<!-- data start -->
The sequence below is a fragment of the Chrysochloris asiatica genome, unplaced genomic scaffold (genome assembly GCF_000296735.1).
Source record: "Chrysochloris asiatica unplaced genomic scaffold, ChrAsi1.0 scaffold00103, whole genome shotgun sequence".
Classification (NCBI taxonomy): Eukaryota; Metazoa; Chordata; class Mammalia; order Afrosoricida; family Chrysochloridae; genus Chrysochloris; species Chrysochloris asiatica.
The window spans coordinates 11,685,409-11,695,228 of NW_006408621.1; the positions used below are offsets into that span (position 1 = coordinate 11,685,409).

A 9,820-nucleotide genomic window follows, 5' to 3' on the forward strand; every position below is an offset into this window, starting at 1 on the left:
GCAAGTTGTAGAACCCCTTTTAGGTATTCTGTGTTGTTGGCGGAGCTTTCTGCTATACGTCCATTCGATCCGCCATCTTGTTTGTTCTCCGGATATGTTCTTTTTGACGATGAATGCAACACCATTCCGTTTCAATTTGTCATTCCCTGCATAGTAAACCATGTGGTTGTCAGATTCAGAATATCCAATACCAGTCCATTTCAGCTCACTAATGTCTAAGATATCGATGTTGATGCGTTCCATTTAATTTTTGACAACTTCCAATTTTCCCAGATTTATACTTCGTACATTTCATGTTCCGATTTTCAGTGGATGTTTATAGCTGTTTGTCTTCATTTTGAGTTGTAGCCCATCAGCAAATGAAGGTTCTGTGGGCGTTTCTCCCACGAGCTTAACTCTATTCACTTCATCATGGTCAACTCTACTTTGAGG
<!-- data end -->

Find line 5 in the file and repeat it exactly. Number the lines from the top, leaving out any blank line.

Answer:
A 9,820-nucleotide genomic window follows, 5' to 3' on the forward strand; every position below is an offset into this window, starting at 1 on the left: